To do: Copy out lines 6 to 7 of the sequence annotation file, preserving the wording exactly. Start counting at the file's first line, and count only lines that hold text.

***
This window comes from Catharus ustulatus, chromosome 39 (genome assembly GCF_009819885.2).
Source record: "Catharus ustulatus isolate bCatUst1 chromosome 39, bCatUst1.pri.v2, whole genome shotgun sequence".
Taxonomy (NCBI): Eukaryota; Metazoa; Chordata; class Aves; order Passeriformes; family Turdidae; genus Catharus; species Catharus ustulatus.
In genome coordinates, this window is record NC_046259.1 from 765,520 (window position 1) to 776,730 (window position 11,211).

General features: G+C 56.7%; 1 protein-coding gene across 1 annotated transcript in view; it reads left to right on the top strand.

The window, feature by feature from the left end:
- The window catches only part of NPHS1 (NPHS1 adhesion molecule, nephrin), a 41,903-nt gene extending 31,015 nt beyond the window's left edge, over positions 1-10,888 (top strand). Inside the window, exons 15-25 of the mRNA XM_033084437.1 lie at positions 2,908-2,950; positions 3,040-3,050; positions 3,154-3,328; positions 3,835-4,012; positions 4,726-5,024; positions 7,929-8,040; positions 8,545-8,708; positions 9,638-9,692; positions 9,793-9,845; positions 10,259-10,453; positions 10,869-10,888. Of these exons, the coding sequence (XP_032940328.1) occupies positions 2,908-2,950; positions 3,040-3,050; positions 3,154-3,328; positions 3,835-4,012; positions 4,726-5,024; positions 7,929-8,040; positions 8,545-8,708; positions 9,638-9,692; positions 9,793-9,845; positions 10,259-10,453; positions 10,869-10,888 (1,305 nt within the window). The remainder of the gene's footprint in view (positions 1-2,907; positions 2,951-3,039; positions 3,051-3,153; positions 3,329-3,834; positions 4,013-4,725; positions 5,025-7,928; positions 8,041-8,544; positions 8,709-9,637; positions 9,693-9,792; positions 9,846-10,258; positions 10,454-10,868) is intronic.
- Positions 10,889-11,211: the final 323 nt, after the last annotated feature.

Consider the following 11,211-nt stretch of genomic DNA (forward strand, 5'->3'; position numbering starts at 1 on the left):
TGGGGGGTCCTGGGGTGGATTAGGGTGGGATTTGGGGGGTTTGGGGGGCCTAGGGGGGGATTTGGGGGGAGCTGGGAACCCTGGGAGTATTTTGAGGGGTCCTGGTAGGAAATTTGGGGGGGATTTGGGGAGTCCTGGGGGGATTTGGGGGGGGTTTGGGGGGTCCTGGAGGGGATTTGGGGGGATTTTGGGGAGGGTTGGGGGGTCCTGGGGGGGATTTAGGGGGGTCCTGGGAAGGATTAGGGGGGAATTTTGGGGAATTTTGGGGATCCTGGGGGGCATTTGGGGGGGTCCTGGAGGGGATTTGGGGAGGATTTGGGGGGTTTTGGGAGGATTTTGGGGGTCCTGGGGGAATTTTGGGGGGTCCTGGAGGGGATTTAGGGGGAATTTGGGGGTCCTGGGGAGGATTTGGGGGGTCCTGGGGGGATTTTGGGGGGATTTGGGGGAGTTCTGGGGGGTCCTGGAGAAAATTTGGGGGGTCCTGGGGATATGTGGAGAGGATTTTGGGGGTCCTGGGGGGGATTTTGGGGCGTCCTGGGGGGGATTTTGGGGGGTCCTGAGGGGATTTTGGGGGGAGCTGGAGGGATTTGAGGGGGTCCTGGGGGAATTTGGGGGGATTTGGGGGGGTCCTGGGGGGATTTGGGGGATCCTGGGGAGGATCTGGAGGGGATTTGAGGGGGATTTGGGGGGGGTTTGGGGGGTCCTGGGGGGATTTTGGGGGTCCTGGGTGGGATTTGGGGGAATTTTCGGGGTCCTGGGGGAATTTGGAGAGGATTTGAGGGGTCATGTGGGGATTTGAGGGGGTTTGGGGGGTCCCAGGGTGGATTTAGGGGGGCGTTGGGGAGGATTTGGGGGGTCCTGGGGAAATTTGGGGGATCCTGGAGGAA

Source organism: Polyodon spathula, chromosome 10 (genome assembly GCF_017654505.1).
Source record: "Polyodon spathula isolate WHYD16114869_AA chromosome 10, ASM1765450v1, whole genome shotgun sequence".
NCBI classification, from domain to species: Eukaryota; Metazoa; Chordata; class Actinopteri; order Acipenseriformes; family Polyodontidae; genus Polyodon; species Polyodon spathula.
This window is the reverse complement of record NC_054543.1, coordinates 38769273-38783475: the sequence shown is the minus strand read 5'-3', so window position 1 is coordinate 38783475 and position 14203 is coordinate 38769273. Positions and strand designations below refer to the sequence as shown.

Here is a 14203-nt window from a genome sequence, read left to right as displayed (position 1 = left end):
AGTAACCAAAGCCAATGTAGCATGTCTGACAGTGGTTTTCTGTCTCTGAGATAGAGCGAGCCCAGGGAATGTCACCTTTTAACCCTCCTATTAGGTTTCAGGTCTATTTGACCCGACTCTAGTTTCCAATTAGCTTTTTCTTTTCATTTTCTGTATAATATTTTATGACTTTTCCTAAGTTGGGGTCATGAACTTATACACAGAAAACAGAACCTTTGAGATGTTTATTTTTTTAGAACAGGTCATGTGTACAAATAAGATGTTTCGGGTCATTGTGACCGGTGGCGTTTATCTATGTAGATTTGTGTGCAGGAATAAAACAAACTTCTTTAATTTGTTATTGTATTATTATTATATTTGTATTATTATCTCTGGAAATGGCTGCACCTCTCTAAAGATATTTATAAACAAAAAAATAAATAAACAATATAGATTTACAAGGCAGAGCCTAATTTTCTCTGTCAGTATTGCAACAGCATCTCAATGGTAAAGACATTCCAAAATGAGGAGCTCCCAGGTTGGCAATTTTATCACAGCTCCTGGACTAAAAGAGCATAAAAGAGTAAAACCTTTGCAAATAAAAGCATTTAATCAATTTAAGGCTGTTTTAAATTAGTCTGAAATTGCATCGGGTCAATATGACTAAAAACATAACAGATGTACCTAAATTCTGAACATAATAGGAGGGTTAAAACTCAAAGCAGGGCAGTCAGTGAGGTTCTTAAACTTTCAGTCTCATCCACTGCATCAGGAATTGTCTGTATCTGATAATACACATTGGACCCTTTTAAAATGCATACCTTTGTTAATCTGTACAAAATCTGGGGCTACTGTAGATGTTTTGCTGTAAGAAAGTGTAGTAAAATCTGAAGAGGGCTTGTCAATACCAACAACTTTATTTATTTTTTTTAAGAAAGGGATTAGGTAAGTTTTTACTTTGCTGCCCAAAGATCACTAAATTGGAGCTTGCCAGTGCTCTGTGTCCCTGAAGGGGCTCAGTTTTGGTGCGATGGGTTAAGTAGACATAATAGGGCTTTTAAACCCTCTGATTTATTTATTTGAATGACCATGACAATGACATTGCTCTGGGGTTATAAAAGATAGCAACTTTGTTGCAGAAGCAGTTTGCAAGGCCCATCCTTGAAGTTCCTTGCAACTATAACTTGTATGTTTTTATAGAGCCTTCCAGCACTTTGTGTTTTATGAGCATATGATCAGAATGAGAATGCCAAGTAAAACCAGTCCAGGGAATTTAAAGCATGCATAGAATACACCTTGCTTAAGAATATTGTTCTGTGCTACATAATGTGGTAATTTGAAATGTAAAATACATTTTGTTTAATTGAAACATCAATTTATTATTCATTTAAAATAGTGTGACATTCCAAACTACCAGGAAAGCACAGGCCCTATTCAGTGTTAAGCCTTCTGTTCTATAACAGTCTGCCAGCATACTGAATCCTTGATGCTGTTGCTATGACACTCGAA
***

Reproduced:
The window, feature by feature from the left end:
- The window catches only part of NPHS1 (NPHS1 adhesion molecule, nephrin), a 41,903-nt gene extending 31,015 nt beyond the window's left edge, over positions 1-10,888 (top strand). Inside the window, exons 15-25 of the mRNA XM_033084437.1 lie at positions 2,908-2,950; positions 3,040-3,050; positions 3,154-3,328; positions 3,835-4,012; positions 4,726-5,024; positions 7,929-8,040; positions 8,545-8,708; positions 9,638-9,692; positions 9,793-9,845; positions 10,259-10,453; positions 10,869-10,888. Of these exons, the coding sequence (XP_032940328.1) occupies positions 2,908-2,950; positions 3,040-3,050; positions 3,154-3,328; positions 3,835-4,012; positions 4,726-5,024; positions 7,929-8,040; positions 8,545-8,708; positions 9,638-9,692; positions 9,793-9,845; positions 10,259-10,453; positions 10,869-10,888 (1,305 nt within the window). The remainder of the gene's footprint in view (positions 1-2,907; positions 2,951-3,039; positions 3,051-3,153; positions 3,329-3,834; positions 4,013-4,725; positions 5,025-7,928; positions 8,041-8,544; positions 8,709-9,637; positions 9,693-9,792; positions 9,846-10,258; positions 10,454-10,868) is intronic.